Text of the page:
If you haven't read The Making of a Racist by Charles Dew, I encourage you to do so.  Click here or on the image for a free download: https://www.youtube.com/watch?v=uievVFzR7q4

If you haven't read The Making of a Racist by Charles Dew, I encourage you to do so.

Click here or on the image for a free download: https://www.youtube.com/watch?v=uievVFzR7q4

Also, I think it's amazing how Rod Serling's speech (Rod Serling was the creator of The Twilight Zone and Planet of the Apes) at UCLA in 1966 could have easily been given yesterday. So relevant to our current social situation.

Here's the link: https://youtu.be/PyJUwZ0k-JQ

Whatever affects one directly, affects all indirectly. I can never be what I ought to be until you are what you ought to be. This is the interrelated structure of reality.

— Dr. Martin Luther King, Jr.

And an excerpt from MLK's Letter from Birmingham jail and a link to the whole thing: https://web.cn.edu/kwheeler/documents/Letter_Birmingham_Jail.pdf

"We know through painful experience that freedom is never voluntarily given by the oppressor; it must be demanded by the oppressed. Frankly, I have never yet engaged in a direct-action movement that was "well timed" according to the timetable of those who have not suffered unduly from the disease of segregation. For years now I have heard the word "wait." It rings in the ear of every Negro with a piercing familiarity. This "wait" has almost always meant "never." It has been a tranquilizing thalidomide, relieving the emotional stress for a moment, only to give birth to an ill-formed infant of frustration.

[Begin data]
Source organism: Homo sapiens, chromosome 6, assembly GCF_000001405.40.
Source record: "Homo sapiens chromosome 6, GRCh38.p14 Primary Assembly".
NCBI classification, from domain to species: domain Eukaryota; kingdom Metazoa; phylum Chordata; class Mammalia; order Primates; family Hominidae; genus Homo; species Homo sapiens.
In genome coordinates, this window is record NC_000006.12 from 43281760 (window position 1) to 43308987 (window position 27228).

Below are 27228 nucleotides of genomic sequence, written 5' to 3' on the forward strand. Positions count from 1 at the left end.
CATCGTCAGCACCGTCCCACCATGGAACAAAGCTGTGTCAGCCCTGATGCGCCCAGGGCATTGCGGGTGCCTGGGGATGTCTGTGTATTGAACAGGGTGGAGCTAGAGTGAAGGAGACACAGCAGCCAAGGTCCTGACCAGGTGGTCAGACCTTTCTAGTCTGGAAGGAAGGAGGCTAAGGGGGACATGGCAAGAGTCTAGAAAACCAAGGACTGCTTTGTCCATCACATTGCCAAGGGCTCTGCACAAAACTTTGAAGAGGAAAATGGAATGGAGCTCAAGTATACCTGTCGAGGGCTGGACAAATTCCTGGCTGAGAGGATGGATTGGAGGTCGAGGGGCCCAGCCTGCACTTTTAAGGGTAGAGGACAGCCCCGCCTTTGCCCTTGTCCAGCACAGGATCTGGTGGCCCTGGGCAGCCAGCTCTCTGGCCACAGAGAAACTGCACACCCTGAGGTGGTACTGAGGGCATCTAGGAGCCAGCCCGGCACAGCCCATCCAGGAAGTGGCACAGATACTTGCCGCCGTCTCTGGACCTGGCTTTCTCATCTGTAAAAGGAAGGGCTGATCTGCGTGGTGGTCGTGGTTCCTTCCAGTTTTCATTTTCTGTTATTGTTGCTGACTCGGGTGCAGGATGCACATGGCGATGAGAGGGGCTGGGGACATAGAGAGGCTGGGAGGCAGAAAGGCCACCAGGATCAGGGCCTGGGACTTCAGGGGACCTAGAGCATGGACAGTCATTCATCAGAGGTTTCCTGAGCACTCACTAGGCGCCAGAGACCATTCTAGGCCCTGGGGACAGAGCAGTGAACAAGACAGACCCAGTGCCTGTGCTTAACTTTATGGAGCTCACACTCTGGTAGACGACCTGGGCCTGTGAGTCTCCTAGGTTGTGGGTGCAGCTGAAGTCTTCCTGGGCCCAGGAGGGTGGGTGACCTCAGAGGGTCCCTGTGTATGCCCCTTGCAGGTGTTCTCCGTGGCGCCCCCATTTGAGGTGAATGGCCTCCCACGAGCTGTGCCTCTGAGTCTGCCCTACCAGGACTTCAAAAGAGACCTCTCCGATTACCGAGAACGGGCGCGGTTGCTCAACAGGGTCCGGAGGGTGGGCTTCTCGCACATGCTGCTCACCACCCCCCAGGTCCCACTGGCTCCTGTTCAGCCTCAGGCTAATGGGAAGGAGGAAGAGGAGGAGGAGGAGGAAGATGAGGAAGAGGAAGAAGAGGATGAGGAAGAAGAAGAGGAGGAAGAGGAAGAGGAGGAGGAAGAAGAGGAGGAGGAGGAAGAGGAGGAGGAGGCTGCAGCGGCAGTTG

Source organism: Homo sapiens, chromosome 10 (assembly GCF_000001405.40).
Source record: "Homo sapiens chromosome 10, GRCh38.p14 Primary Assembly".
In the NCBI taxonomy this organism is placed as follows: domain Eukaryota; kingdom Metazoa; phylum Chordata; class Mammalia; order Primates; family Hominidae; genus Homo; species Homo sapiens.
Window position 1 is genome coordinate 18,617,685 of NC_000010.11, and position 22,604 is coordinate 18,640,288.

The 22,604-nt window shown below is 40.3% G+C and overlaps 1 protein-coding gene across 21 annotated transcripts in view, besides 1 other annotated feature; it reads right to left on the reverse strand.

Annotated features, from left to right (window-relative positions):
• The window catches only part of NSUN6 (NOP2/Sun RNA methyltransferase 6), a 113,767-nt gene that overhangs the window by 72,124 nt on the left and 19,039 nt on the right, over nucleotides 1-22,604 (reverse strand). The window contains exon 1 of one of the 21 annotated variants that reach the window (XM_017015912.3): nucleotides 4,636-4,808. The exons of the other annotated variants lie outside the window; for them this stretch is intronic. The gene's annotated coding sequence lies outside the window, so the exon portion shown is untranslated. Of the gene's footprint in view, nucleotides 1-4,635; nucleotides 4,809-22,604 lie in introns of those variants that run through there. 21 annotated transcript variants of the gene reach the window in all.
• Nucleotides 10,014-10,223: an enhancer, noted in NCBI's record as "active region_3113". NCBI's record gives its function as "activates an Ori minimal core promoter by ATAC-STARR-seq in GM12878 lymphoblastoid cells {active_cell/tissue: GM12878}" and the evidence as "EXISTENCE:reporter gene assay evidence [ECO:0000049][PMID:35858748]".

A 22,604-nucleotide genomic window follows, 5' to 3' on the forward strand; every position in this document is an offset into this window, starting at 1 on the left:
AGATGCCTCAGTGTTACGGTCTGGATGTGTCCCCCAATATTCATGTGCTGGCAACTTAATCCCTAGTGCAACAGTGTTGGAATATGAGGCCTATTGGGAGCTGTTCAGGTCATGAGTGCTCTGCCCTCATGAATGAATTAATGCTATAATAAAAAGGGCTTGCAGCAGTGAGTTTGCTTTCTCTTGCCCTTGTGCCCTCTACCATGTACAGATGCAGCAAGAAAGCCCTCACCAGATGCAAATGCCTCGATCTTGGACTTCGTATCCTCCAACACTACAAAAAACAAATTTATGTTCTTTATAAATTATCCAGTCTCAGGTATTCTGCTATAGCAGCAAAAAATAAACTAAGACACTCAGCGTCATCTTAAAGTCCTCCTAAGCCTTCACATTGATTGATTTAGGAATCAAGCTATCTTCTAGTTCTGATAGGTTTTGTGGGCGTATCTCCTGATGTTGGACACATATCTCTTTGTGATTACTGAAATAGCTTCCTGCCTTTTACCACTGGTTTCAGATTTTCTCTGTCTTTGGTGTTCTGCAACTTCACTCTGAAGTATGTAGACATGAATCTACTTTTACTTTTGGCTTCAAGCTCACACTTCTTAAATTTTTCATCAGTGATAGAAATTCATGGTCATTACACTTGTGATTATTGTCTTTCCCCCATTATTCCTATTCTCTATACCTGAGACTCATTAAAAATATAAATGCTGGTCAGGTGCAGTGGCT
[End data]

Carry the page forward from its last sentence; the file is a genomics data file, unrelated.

We must come to see with the distinguished jurist of yesterday that "justice too long delayed is justice denied." We have waited for more than three hundred and forty years for our God-given and constitutional rights. The nations of Asia and Africa are moving with jet-like speed toward the goal of political independence, and we still creep at horse-and-buggy pace toward the gaining of a cup of coffee at a lunch counter. I guess it is easy for those who have never felt the stinging darts of segregation to say "wait." But when you have seen vicious mobs lynch your mothers and fathers at will and drown your sisters and brothers at whim; when you have seen hate-filled policemen curse, kick, brutalize, and even kill your black brothers and sisters with impunity; when you see the vast majority of your twenty million Negro brothers smothering in an airtight cage of poverty in the midst of an affluent society; when you suddenly find your tongue twisted and your speech stammering as you seek to explain to your six-year-old daughter why she cannot go to the public amusement park that has just been advertised on television, and see tears welling up in her little eyes when she is told that Funtown is closed to colored children, and see the depressing clouds of inferiority begin to form in her little mental sky, and see her begin to distort her little personality by unconsciously developing a bitterness toward white people; when you have to concoct an answer for a five-year-old son asking in agonizing pathos, "Daddy, why do white people treat colored people so mean?"; when you take a cross-country drive and find it necessary to sleep night after night in the uncomfortable corners of your automobile because no motel will accept you; when you are humiliated day in and day out by nagging signs reading "white" and "colored"; when your first name becomes "nigger" and your middle name becomes "boy" (however old you are) and your last name becomes "John," and when your wife and mother are never given the respected title "Mrs."; when you are harried by day and haunted by night by the fact that you are a Negro, living constantly at tiptoe stance, never knowing what to expect next, and plagued with inner fears and outer resentments; when you are forever fighting a degenerating sense of "nobodyness" -- then you will understand why we find it difficult to wait. There comes a time when the cup of endurance runs over and men are no longer willing to be plunged into an abyss of injustice where they experience the bleakness of corroding despair. I hope, sirs, you can understand our legitimate and unavoidable impatience."